You already obviously have a good answer from Charles, but I feel like writing so here goes =).
Doing this will cause high charge currents and some degree of battery wear and outgassing. Lead acid batteries, however, are one of the most tolerant battery chemistries to mistreatment of this and other types, so that helps. You could minimise battery wear by using a trickle charger when this happens, obviously, but compared to many of the other forms of battery damage, doing this a few times a year when you need your car boosted is marginal. Just storing a battery in different states of charge can greatly affect it's life. People would be a lot more reluctant to give each other a boost if they had to wait around and trickle charge each other's cars. Instead, we often use a running car to start the other car, no doubt causing high charge currents, disconnect and allow the now running car to charge itself. Automotive batteries are designed with a reasonable amount of this being considered regular use and as a result are designed to be reasonably tolerant. Just charging it at different rates within the battery's spec will affect it's overall life, so absolutely charging it at rates outside it's spec will cause wear.
You may be aware that one of the best ways to damage a lead acid battery is to allow it to reach extreme low temperatures when fully discharged, as this situation raises the freezing point of the liquid enough that it will actually turn solid, expanding and bending/damaging the plates in the process. This often kills the battery in one shot. It is greatly preferable to suffer a small amount of battery wear due to high charging currents rather than allow it to freeze while I find someone to trickle charge it. If you happened to be at home however and you have the spare time, by all means extend your battery life a tiny tiny bit by popping it out, bringing it inside and trickle charging.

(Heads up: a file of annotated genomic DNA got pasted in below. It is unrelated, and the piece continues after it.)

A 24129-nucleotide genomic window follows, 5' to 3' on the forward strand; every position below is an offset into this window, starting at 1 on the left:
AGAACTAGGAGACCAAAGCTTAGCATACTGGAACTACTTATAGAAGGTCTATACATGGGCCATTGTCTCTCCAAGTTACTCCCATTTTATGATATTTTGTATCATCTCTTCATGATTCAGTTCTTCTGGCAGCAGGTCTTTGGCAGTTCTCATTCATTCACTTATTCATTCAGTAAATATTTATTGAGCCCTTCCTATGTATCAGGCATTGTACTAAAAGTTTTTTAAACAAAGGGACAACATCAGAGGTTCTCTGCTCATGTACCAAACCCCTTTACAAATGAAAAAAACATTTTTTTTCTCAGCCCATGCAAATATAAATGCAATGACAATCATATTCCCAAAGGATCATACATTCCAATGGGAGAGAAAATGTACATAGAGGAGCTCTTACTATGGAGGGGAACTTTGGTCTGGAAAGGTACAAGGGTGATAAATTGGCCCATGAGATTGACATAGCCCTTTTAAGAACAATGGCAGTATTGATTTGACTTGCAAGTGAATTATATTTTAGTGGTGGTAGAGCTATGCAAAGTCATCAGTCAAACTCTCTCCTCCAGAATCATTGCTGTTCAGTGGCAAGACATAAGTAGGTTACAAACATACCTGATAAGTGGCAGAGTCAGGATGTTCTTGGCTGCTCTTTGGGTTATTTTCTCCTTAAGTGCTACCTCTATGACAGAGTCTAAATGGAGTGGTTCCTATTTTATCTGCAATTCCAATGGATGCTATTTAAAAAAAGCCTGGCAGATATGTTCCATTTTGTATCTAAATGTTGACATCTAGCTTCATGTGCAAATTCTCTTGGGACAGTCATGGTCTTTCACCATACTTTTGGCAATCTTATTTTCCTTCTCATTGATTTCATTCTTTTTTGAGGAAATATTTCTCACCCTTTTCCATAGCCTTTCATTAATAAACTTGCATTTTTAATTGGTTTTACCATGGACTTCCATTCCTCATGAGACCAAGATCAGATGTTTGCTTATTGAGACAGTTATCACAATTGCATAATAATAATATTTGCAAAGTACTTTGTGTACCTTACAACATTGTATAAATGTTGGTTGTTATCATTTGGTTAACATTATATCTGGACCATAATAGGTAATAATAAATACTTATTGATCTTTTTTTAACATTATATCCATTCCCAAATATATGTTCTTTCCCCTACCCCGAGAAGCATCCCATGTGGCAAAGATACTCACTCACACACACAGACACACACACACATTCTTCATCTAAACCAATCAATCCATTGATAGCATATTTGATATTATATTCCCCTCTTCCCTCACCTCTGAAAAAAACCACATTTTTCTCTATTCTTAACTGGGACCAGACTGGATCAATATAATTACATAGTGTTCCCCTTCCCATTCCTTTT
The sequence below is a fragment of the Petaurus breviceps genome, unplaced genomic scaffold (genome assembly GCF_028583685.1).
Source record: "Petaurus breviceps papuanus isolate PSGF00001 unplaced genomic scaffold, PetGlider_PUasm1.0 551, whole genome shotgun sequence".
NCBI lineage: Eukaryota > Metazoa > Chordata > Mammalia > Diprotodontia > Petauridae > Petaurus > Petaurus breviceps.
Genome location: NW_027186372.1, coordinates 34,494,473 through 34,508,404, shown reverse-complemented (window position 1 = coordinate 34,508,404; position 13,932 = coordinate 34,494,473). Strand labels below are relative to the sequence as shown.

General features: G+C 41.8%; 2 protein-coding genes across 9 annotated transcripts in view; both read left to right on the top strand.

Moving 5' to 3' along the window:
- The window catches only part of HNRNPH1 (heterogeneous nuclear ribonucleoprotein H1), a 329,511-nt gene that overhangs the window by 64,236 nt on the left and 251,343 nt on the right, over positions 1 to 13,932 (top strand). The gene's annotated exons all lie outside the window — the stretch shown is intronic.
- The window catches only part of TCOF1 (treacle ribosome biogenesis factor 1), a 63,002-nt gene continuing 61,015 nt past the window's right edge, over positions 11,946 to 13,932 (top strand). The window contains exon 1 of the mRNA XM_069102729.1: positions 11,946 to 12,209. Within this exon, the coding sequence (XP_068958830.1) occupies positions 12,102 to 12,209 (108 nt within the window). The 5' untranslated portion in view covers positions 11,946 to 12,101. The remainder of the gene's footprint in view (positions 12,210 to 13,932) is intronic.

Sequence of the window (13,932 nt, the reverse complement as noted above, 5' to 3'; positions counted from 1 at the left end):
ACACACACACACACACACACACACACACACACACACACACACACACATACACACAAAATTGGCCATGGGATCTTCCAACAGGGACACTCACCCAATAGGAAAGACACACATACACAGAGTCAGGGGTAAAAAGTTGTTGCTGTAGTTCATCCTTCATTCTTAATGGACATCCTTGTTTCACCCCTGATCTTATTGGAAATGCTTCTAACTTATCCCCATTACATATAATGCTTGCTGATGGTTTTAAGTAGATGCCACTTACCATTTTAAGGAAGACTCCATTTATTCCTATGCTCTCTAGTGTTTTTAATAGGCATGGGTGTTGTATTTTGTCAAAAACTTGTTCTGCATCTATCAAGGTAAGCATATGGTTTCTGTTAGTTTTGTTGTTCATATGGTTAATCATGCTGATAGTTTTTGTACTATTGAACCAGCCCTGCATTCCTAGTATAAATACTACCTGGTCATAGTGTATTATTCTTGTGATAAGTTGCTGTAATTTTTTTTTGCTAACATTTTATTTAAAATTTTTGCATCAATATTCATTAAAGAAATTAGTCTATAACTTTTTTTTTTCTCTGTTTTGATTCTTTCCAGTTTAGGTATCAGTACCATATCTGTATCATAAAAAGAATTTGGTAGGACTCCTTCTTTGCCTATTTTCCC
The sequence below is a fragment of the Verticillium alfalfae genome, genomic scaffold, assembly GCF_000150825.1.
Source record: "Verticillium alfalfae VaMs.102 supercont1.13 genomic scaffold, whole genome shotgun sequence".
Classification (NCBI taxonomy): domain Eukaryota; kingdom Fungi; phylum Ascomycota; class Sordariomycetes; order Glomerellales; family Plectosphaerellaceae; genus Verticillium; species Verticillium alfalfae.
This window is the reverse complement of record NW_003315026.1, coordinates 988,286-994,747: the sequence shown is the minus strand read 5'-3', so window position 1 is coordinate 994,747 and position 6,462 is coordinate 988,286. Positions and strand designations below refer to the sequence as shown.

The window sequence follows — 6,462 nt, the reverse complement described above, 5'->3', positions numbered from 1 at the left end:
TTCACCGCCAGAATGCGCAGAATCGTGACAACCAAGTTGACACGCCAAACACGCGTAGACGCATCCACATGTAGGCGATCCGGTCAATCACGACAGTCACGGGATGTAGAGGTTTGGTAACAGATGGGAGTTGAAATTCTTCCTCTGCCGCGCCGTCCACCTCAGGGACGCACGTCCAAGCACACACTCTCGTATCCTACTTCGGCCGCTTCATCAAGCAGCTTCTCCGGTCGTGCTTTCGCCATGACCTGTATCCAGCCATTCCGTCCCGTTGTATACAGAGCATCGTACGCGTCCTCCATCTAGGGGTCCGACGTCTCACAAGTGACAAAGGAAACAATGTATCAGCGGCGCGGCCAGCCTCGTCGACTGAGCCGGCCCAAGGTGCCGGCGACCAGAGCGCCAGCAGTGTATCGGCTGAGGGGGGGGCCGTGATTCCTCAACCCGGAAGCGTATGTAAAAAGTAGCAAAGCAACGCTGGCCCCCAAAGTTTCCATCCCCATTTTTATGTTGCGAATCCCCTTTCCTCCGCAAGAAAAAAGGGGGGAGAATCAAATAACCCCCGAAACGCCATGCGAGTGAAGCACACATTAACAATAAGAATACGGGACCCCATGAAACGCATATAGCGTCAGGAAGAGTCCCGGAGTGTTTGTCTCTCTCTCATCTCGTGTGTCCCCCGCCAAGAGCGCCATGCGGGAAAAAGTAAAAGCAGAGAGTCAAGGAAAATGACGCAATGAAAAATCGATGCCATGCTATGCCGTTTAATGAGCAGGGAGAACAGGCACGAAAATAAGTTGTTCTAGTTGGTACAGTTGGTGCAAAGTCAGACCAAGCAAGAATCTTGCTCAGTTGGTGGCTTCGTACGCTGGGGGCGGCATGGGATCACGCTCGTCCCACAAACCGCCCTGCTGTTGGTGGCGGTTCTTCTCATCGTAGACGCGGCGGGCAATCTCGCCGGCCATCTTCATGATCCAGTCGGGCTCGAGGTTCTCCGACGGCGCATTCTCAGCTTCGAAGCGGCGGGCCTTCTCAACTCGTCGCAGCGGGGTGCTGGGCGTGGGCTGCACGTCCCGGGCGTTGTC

Lead acid batteries are also one of the easiest types to recycle(although this is not always done well) and that helps keep their cost low for what they are. Plates can be cleaned/straightened/replaced and acid can be refreshed, meaning that if you had a system wherein repeated over aggressive charging cycles were necessary due to space limits, the right equipment and a regular maintenance cycle would mitigate and minimise the cost of the damage.
The low cost, ease of designing a durable, tolerant, safeish, high current battery with lead acid is a huge part of the reason they have not been supplanted by lithium ion drop-ins or super capacitor arrays.
You may also find this article of interest. A few interesting quotes from it:
"For most all lead acid based batteries—Gell, AGM, Conventional—you can safely select a charger with a maximum charge current that is no greater than 20 to 25% of the batteries capacity. I know this article is about fast charging but I should also mention that you do not want to use a charge current of less than 3% of capacity (think trickle chargers and maintainers).
Try and Remember This Safe Maximum Charge Current Jingle: Rule-of-Thumb is 5 to 1"
This is an indication of how tolerant even the less favorable types of lead acid batteries are to fast charging. Starting batteries in cars tend to be thin plated types with even greater tolerance.
We also have: